The Spanish royals were out in force today as they stepped out to celebrate Spain‘s National Day amid ongoing political turmoil in the country.
Queen Letizia was joined by husband King Felipe VI and Princesses Leonor, 11 and Sofía, 10 at the annual military parade in Madrid.
The event is seen as a display of unity in what has been a turbulent year for the country, marred by a string of terrorist attacks and an ongoing independence row with Catalonia threatening to break away from Spain.
The family were joined by Prime Minister Mariano Rajoy at the annual parade which falls on October 12 – the day that Christopher Columbus first arrived in the Americas in 1492 – and is also a national holiday.
Meanwhile, 300 miles away in Barcelona, thousands of Catalans who want their region to remain in Spain marched through the city waving both Spanish and Catalan flags and shouting ‘I am Spanish’.
Queen Letizia walks with daughters Sofia (left) and Leonor as they join King Felipe VI for Spain’s National Day in Madrid amid ongoing political turbulence
Show of unity: In Barcelona, thousands of Catalans who want their region to remain in Spain marched through the city waving both Spanish and Catalan flags and shouting ‘I am Spanish’
In Madrid, thousands of people waving Spanish flags lined the pavement of the Paseo de la Castellana avenue for the military parade amid crisis over Catalonia’s vote for independence in a referendum considered illegal by national authorities.
Last week, King Felipe gave a televised address to the nation where he accused Catalan authorities of deliberately bending the law with their ‘irresponsible conduct’ following violent clashes in towns and cities across the autonomous region.
Walking alongside her husband today, Queen Letizia looked demure in a grey wool skirt suit featuring delicate floral embroidery detail on the skirt.
The former journalist opted for a belted peplum jacket, adding a feminine touch to her smart outfit with a pearl brooch, matching earrings and a satin clutch bag which matched perfectly to her navy courts.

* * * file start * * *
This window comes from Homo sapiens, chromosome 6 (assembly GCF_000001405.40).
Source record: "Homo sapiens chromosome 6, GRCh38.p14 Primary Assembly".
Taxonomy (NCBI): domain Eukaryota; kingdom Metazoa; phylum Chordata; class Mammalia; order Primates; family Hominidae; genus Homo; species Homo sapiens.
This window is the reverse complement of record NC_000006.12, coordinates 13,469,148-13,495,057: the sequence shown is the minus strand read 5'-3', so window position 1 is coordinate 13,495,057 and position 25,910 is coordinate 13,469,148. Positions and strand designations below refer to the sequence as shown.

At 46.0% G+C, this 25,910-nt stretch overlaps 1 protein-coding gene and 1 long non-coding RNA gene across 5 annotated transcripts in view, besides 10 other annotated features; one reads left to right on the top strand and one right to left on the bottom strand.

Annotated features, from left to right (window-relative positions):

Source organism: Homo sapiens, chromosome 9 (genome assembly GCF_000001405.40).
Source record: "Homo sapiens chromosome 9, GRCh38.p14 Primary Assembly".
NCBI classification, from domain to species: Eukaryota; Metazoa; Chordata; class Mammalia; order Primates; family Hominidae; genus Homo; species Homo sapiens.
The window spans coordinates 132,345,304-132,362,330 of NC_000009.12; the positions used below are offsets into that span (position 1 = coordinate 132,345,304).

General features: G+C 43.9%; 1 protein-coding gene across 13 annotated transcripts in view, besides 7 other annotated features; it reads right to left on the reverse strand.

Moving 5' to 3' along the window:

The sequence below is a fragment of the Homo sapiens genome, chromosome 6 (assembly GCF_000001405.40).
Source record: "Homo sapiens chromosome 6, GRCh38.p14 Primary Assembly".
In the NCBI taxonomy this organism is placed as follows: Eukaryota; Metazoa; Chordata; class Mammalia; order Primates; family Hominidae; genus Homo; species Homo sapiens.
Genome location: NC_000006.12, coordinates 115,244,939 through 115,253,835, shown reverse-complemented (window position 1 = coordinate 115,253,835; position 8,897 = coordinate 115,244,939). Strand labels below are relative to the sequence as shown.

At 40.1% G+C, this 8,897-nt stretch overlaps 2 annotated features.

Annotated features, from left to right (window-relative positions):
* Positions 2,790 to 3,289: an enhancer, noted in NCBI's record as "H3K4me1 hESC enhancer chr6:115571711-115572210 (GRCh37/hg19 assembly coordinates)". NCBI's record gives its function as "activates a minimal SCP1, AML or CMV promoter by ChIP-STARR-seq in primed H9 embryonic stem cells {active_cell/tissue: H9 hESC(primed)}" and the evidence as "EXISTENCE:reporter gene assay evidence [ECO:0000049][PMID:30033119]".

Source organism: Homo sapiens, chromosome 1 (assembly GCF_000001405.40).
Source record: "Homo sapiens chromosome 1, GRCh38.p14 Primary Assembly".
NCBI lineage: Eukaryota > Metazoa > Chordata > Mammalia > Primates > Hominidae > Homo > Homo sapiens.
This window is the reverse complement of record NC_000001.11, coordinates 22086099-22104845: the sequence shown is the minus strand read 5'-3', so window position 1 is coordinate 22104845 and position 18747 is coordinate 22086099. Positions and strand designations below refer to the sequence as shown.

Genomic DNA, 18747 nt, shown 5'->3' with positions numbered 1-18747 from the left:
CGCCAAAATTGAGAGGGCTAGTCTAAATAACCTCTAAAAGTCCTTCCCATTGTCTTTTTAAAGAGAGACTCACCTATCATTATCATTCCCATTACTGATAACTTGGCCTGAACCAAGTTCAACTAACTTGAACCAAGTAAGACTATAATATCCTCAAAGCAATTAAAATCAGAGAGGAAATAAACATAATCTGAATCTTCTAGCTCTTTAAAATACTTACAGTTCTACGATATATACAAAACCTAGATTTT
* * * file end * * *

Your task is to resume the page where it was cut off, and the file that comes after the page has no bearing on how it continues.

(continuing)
Catalonia’s bid for independence: The latest
Spain is currently waiting for a response to a government request to Catalonia’s leader to clarify by Monday if he has already declared independence.
If so, Spain warns it may apply Article 155 of its Constitution and begin taking full or partial control of the region.
In Barcelona, Catalonia’s capital, thousands of people waving Spanish and Catalan flags marched to a central square, some with their faces in the red and yellow colours of both the Spanish and Catalan flags and shouting ‘Viva Espana’, or long live Spain.
Thousands of Catalans who want the region to remain in Spain march through Barcelona today as they mark the Dia de la Hispanidad, or Spain’s National Day
The slogan of the march was ‘Catalonia yes. Spain, too’, supporting autonomy for Catalonia, but within Spain as a whole.
The protesters booed when passing groups of regional police, who are seen by the unionists as having done too little to stop separatist efforts to stage an independence referendum on October 1.
Catalan regional president Carles Puigdemont announced on Tuesday that he was using the claimed victory in the banned referendum to proceed with a declaration of Catalan independence, but proposed freezing its implementation for a few weeks to allow for dialogue and mediation with the national government in Madrid.